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Other Laws of Inheritance. Mendelian Genetics : characteristics controlled by dominant and recessive paired alleles Many traits follow the patterns outlined by Mendel’s Laws, many do not. Incomplete Dominance. Offspring heterozygous for a trait have an intermediate appearance .

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other laws of inheritance
Other Laws of Inheritance
  • Mendelian Genetics: characteristics controlled by dominant and recessive paired alleles
    • Many traits follow the patterns outlined by Mendel’s Laws, many do not.
incomplete dominance
Incomplete Dominance
  • Offspring heterozygous for a trait have an intermediate appearance.
  • Neither allele is completely dominant over the other
  • Ex: Snapdragon flowers
    • Homozygous Red x Homozygous White
    • Results in all PINK flowers
Showing a Cross for Incomplete Dominance
    • Use a capital letter for each allele since each influence trait equally
  • RR (homozygous red) x WW (homozygous white)
  • What is phenotype ratio of offspring?
  • RW x RW (heterozygous pink)
  • What is phenotype ratio of offspring?
    • How is this ratio different from the offspring

of Mendel’s Monohybrid cross? (Tt xTt)

  • If individual is heterozygous, both alleles for gene are expressed.
  • Ex: Chickens
    • Black feathers (BB) x White Feathers (WW)
    • Offspring (BW) are checkered and have both black and white feathers
Try a codominant cross:
  • Checkered (BW) x checkered (BW)
  • Checkered (BW) x white (WW)
  • Checkered (BW) x black (BB)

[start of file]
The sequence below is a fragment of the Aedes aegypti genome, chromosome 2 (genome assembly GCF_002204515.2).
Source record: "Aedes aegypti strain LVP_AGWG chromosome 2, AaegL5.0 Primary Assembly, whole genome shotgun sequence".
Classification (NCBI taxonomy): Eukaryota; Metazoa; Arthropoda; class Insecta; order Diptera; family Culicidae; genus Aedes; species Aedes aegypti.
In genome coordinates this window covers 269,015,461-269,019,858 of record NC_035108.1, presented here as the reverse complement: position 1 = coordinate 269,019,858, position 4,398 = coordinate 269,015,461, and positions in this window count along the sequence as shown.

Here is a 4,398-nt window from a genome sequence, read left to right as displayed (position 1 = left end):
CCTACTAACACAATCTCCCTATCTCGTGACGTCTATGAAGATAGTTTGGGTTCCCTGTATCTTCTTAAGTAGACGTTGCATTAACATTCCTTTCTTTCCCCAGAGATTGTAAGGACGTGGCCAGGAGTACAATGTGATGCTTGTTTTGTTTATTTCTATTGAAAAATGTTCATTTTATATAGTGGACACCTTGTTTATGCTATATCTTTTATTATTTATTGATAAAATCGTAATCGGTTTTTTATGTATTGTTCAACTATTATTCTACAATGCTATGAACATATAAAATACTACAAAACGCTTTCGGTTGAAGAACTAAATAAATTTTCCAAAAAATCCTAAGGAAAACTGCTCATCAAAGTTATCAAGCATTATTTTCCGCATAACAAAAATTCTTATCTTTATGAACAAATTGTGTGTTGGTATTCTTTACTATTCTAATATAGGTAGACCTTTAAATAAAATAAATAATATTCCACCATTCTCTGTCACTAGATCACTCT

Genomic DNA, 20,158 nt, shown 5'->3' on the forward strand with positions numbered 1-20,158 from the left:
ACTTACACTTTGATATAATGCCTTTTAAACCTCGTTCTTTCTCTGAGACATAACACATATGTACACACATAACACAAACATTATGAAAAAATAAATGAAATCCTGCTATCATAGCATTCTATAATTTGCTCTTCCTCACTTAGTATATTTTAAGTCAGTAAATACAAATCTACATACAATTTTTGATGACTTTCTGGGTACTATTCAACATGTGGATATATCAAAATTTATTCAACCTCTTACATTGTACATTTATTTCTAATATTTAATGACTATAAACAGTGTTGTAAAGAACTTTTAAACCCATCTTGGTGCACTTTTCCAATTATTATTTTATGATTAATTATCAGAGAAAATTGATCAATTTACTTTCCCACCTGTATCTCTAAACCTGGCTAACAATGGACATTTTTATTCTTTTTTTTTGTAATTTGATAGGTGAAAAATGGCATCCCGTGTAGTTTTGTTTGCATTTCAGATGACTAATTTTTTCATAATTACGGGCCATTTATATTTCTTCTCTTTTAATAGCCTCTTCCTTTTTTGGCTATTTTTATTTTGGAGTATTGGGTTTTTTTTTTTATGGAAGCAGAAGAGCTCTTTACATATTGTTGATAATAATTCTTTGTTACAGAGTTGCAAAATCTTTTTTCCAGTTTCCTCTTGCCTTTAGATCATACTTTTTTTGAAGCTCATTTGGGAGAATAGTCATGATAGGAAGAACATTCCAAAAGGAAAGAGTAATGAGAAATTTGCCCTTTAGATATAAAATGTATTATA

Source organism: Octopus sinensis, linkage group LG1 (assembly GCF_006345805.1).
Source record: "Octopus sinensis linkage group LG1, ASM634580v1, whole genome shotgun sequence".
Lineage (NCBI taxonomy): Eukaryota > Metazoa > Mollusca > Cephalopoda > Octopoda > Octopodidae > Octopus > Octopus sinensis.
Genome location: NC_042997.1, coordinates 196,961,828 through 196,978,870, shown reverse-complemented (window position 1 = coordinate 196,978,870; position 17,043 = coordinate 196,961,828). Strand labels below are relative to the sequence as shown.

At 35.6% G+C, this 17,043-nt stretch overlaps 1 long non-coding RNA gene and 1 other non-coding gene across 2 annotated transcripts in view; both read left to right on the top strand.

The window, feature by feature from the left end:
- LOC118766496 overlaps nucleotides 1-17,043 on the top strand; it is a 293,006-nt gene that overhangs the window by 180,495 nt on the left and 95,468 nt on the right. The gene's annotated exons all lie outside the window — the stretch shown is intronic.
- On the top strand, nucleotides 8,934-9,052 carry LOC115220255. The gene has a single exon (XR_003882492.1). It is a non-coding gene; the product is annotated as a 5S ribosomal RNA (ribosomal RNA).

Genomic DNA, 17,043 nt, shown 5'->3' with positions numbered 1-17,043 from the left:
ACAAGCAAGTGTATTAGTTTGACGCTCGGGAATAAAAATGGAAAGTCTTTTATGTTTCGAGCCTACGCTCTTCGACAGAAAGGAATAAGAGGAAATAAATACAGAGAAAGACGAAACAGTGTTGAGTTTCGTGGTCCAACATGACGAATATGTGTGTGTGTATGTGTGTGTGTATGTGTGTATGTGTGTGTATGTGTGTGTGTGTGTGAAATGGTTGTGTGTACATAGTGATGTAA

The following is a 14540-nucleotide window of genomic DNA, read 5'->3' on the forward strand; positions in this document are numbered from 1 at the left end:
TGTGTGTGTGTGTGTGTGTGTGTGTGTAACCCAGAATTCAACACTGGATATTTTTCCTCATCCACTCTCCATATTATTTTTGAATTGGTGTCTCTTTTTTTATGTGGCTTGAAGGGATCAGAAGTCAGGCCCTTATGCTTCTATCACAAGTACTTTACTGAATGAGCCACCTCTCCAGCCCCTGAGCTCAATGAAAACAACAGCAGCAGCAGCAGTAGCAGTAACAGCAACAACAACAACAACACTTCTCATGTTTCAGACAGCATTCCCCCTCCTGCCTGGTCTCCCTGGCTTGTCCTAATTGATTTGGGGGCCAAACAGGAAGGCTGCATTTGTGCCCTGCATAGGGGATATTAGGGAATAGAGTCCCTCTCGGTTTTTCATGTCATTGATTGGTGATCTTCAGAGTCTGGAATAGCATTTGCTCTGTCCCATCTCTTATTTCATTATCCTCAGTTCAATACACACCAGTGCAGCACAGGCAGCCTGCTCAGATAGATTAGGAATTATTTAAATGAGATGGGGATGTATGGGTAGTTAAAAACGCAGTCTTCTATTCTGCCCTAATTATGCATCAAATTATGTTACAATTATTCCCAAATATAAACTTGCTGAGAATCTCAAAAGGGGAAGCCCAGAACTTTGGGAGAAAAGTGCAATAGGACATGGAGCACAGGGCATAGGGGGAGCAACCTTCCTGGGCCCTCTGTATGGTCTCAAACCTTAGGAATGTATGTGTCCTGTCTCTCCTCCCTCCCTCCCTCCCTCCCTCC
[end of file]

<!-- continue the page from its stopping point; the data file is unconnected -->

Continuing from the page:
Ex: Roan Cattle
    • Offspring of pure red and pure white cows
    • Have both red and white hair
multiple alleles
Multiple Alleles
  • A gene that has more than two alleles.
  • Each individual can only have two alleles
  • Ex: Human Blood Types
Possible Blood Types:

A, B, AB, O

  • There are 3 alleles for blood type (A, B, O)
  • A and B are codominant alleles (IA, IB)
  • O is a recessive allele (i)
Six genotypes are possible for blood:
  • IA IA
  • IA IB
  • IB IB
  • IA i
  • IB i
  • i i
  • What blood types would they have?
Ex: Type A (homozygous) x Type B
  • What are the blood types of the offspring?
Try a Cross:
  • What blood types do the offspring have?
      • IB IB xIA IA
      • IA i x i i
      • IA IB x i i
  • If a Type A mother and a Type B Father produce a type O child, what are the parent’s genotypes?
environmental influences on gene expression
Environmental Influences on Gene Expression
    • Ex: temperature, nutrition, light etc.
  • Ex: Coat color in Himalayan rabbits
    • Black fur present only on areas of body that are colder. (ear, nose, feet and tail)
Ice Pack placed on fur = fur turns black
  • If rabbit kept in warm environment, all fur is white.
genetic research and testing
Genetic Research and Testing
  • Genetic Research:
    • To study genes for different traits it is best to use an organism that grows and reproduces quickly an produces many offspring.
    • Can do controlled breeding experiments
    • Can do forced “inbreeding”
      • Ex: Drosophila melanogaster (fruit fly)
genetic tests
Genetic Tests
  • Test Cross:
    • To determine if an individual is homo or heterozygous for a trait.
    • Breed to a homozygous recessive.
    • Ex:
      • Drosophila: red eyes dominant over white.
      • To see if red eyed fly is hetero/homo, breed to white eyed fly
sex determination
Sex Determination
  • Humans have 23 pairs of chromosomes
  • 22 pairs are autosomes
  • 1 pair are sex chromosomes

These pictures are called karyotypes!

I’m a BOY!

I’m a GIRL!

sex determination1
Sex Determination
  • XX = female, XY = male
  • Males can give Y chromosome or X chromosome
  • Females can only contribute X
  • There is always a 50% chance of being boy or girl
sex linked traits
Sex Linked Traits
  • If allele is found on an X or a Y chromosome it is inherited differently in males and females.
  • Ex:
    • Calico Cats
    • Color Blindness
    • Hemophilia
    • Duchenne Muscular Dystrophy
Calico Cats: (Codominant X Linked Trait)
  • X chromosome has gene for black or orange fur (codominant)
  • Only females can be “Calico” XBlackXOrange
  • Males can only be Black or Orange

they have only one X chromosome and one Y